Title: A Loss Threefold
Fandom: Stargate SG-1
Characters: Teal'c, Daniel Jackson
Word Count: 827
Categories: drama, angst
Spoilers/Warnings: For the series, specifically in relation to "Children of the Gods" (1.1), "Forever in a Day" (3.10), and "Fallen" (7.1).
Summary: Teal'c takes Sha're from Daniel Jackson three times.
There are some things for which forgiveness cannot be sought. Teal'c carries many such things within him, bearing the weight and not breaking, a pride and a penance.
He took Daniel Jackson's wife. The choice is another weight to carry, the pain it has caused his new friends quickly becoming his pain, too.
Teal'c gives his knowledge, gives himself to the Tau'ri – to their experiments and their missions – without complaint. He knows he is just as valuable as a test subject as he is for the intelligence he provides. He does not begrudge them either use. It is the least of what he owes them, and the only way he can begin to repay the debt.
Teal'c does not ask for forgiveness. He is given it anyway.
Daniel Jackson does not blame him. He tells Teal'c as much as they stand in his lab, pondering over the translation of a Goa'uld text. He meets Teal'c's eyes and Teal'c knows that his words are sincere. Somehow, Daniel Jackson has forgiven him before Teal'c can even attempt to make amends. There is no condemnation in Daniel Jackson's gaze. Teal'c cannot comprehend this unwarranted forgiveness. He has never encountered such a thing before.
Teal'c long before decided that he would stay with the Tau'ri for as long as it took – for his people and theirs. But he has never indicated as much to anyone, for all his pledges of allegiance, and he marvels at how quickly Daniel Jackson accepts him, trusts him, fights for him. He is offered friendship without hesitation from a man whose life he has destroyed. He does not believe himself worthy of such an offer.
He cannot forgive himself so easily.
Teal'c takes Sha're away for the last time with the blast of a staff weapon.
He hesitates only for the split second necessary for him to register what he is seeing. The intent in Amaunet's eyes, the pain on Daniel Jackson's face – Teal'c has seen them too many times before to not know their outcome.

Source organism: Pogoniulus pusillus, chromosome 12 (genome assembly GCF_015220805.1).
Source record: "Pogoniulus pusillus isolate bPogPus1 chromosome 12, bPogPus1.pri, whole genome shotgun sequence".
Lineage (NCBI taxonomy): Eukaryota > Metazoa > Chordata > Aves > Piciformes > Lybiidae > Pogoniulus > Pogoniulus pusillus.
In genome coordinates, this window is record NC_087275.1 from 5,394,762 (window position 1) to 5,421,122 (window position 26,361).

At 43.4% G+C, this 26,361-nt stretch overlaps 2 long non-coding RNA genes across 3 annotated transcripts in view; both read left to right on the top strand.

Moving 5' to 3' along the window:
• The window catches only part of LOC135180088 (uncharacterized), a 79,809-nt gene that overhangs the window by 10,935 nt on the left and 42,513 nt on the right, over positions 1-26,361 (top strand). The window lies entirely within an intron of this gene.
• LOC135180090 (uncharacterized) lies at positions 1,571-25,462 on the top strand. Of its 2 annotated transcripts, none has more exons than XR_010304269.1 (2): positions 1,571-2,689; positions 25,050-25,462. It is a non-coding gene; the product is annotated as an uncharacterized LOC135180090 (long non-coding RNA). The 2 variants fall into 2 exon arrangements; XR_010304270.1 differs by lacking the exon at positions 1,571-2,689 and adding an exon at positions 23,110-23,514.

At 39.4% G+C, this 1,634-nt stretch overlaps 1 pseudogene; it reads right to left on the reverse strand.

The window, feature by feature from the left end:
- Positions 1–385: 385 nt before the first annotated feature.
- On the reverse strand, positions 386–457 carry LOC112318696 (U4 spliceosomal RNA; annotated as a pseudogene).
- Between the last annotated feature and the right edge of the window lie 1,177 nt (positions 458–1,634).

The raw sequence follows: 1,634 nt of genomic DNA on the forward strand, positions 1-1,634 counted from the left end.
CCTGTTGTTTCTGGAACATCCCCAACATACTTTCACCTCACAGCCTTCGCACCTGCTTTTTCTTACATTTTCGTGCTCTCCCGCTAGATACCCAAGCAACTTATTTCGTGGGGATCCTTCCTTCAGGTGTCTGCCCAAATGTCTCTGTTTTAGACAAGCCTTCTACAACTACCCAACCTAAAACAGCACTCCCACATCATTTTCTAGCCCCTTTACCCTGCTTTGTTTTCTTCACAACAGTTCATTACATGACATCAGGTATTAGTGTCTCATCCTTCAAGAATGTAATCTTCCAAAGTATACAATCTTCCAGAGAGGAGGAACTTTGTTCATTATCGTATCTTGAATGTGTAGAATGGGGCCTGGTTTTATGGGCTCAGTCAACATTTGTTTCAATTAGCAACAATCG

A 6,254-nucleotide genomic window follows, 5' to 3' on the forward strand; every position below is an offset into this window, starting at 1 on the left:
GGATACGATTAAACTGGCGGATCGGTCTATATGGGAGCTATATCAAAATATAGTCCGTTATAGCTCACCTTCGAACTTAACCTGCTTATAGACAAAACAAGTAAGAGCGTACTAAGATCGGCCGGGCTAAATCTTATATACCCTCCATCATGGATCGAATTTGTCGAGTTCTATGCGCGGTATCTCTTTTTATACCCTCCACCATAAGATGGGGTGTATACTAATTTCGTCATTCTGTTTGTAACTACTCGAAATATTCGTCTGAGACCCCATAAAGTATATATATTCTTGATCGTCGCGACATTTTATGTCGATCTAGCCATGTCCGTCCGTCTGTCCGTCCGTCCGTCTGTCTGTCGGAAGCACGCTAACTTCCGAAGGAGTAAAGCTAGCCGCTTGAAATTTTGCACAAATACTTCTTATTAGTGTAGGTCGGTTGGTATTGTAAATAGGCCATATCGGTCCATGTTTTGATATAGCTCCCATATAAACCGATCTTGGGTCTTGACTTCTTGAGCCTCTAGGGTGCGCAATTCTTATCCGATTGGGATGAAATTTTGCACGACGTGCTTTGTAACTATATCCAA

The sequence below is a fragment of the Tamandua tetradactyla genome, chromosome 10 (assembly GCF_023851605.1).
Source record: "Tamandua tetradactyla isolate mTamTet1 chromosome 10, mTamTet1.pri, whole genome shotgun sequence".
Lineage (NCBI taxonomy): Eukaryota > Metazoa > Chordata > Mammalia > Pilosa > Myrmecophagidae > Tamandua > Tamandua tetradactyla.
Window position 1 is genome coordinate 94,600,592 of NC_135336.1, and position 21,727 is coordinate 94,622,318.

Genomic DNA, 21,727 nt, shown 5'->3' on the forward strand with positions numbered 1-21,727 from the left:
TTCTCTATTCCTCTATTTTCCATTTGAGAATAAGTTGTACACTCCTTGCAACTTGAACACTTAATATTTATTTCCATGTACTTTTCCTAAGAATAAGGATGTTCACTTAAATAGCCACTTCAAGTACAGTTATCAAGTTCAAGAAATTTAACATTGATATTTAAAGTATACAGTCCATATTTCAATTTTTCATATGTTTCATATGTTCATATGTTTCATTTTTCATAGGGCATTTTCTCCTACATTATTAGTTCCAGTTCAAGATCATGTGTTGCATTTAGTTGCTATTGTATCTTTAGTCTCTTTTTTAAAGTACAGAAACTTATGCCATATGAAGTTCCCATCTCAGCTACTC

At such close range, he does not even need to aim. He merely point his weapon and fires.
He expects Daniel Jackson to be hurt and angry, to blame him for the death of Sha're. But though there is an ache in Daniel Jackson's voice as he reassures Teal'c of his actions, there is no condemnation. There is deep sadness, echoing grief, even guilt in the way he carries himself, in the way he speaks. But when Daniel Jackson finally meets Teal'c's eyes, Teal'c does not see the blame he expects to see, the blame that he feels heavy within himself. Through the sorrow and loss he sees only forgiveness. It humbles him.
Once again, he has caused Daniel Jackson pain. Once again he has been forgiven before he could ask for absolution. Twice now he has taken Sha're from Daniel Jackson.
He is glad he will never have to do so again.
They have been through this before. It is different every time.
When first Daniel Jackson lost his wife, he was hurt, but also angry and determined to save her. The second loss wounded more deeply with its finality, and he was left with resigned grief. Now Daniel Jackson is a stranger to himself and the return of his past means both gain and loss.
Daniel Jackson frowns and smiles at the same time, the memories flickering inside him like candlelight behind a cover, coming in flashes and leaving behind shadows. There is a restlessness to him, an urgency to recall what he has lost and what teases at the edges of his mind. Confusion and frustration hang about him like whispers, but there is hope, too, and Teal'c is pleased to see it, knowing all that is to come. He understands the internal turmoil encountered in the battle to reclaim oneself.
Teal'c is surprised when Daniel Jackson comes to him bearing a picture of his wife and the frail memory of recognizing her face. He asks of Sha're, of the wife he cannot remember, and Teal'c hesitates. He has taken Sha're from Daniel Jackson before. Now he might be able to give her back, but only for a false moment. Then he will have to take her away again.
This time he takes Sha're without a word.
There is no skirmish, no struggle, no sedation. The acrid smell of a staff blast does not linger in the air, mingling with scent of charred flesh. There are no accusations and no penances. Daniel Jackson merely asks a question Teal'c cannot bring himself to answer. But the truth writes itself across his face, his emotions giving him away as they never would have done just a few years before.
He can see a small light in Daniel Jackson's eyes sputter out as he grasps what Teal'c cannot say. It seems to be his role by fate. He is destined to take Daniel Jackson's wife from him.